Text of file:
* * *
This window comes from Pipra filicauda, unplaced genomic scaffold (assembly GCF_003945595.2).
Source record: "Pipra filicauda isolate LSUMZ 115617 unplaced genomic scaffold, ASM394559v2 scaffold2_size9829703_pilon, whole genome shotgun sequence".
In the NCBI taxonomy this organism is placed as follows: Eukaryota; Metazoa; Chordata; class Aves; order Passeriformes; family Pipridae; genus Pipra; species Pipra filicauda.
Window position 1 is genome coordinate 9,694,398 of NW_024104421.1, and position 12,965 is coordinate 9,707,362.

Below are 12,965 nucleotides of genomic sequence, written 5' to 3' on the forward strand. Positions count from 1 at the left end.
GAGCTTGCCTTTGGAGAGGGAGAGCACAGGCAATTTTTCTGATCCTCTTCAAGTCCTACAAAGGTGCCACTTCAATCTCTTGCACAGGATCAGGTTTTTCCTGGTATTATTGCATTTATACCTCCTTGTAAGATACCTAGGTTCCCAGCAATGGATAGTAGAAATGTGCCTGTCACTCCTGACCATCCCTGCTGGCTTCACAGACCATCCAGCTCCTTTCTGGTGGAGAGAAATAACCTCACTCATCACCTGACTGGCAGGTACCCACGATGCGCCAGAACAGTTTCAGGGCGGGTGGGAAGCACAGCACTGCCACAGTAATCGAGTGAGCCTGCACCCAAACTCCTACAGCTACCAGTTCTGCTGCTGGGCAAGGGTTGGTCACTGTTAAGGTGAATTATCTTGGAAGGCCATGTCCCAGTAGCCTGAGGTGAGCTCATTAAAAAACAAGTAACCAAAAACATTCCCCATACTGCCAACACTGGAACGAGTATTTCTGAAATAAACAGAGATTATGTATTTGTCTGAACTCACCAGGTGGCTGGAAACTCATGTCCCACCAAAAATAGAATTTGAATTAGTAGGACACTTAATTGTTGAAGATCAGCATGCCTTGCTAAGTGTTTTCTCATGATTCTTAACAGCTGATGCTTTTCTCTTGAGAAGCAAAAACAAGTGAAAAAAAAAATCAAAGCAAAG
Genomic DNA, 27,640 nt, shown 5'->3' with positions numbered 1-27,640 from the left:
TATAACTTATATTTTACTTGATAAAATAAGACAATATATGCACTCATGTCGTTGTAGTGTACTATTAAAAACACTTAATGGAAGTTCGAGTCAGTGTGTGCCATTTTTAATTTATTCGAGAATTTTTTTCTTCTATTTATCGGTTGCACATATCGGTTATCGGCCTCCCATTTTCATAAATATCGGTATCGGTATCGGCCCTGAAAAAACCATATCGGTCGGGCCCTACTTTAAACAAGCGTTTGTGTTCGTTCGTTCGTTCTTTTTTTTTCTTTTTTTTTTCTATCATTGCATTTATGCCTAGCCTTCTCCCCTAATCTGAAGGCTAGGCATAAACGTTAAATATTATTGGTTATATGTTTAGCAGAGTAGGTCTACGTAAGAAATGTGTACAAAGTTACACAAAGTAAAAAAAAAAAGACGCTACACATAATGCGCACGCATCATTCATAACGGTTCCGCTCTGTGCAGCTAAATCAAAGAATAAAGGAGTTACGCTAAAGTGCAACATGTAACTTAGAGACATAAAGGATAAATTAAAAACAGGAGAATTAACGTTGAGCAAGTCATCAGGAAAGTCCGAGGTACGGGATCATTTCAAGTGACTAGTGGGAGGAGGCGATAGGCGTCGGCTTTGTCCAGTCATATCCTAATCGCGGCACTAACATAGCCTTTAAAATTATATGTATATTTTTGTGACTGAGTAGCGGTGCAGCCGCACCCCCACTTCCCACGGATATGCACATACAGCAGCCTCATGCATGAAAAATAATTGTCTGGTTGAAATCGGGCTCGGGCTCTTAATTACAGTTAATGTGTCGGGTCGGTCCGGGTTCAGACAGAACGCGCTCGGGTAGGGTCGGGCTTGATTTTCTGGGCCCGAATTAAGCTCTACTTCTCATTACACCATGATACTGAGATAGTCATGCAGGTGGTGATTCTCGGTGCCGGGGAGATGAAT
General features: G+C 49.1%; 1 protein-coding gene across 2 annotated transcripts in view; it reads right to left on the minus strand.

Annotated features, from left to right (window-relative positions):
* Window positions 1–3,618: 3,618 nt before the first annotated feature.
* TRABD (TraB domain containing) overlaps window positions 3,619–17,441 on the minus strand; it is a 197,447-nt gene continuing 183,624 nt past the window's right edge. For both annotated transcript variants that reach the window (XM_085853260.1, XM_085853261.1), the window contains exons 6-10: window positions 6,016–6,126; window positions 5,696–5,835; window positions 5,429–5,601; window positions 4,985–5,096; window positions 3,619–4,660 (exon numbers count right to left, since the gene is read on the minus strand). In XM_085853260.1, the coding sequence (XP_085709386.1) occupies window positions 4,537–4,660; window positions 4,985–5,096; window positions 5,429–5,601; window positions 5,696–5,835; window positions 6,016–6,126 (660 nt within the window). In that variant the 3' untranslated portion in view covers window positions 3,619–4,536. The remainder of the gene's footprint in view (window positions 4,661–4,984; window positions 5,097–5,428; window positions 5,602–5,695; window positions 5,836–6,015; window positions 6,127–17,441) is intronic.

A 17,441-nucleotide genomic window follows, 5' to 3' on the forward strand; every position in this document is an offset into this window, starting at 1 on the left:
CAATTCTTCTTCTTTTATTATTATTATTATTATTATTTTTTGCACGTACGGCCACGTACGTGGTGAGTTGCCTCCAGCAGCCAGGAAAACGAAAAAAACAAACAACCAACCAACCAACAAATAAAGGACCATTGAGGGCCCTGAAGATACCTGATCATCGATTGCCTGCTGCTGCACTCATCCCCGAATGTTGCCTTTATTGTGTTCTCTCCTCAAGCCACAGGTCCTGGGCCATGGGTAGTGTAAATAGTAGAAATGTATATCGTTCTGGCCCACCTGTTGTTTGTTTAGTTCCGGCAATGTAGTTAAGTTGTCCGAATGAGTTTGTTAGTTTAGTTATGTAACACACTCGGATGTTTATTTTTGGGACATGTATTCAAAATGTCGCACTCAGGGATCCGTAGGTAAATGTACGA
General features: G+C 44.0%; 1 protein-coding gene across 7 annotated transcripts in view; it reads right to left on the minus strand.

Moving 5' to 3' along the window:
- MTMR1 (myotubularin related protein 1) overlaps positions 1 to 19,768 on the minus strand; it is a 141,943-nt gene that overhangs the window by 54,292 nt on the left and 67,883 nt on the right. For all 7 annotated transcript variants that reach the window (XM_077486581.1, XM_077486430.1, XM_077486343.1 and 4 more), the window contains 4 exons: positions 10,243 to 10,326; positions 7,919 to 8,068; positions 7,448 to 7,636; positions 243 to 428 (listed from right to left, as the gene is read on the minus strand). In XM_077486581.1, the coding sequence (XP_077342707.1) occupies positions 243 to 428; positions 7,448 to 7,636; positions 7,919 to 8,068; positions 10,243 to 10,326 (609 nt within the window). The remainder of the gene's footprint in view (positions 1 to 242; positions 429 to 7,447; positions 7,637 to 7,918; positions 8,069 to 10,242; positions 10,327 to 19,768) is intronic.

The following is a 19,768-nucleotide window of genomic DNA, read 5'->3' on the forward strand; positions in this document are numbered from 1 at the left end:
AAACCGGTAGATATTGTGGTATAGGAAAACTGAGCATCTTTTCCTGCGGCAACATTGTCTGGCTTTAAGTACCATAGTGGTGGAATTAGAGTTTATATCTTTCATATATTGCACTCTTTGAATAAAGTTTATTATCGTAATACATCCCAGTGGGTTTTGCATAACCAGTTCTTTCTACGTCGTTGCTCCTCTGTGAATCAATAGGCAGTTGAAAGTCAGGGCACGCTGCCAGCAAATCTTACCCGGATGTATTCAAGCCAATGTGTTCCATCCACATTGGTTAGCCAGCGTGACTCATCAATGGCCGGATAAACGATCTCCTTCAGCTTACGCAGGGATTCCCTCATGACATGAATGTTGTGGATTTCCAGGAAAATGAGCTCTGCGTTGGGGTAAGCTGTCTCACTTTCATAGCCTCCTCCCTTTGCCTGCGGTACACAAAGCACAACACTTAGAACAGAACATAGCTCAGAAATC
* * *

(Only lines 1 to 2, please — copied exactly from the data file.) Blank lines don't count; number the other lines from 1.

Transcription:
This window comes from Pipra filicauda, unplaced genomic scaffold (assembly GCF_003945595.2).
Source record: "Pipra filicauda isolate LSUMZ 115617 unplaced genomic scaffold, ASM394559v2 scaffold2_size9829703_pilon, whole genome shotgun sequence".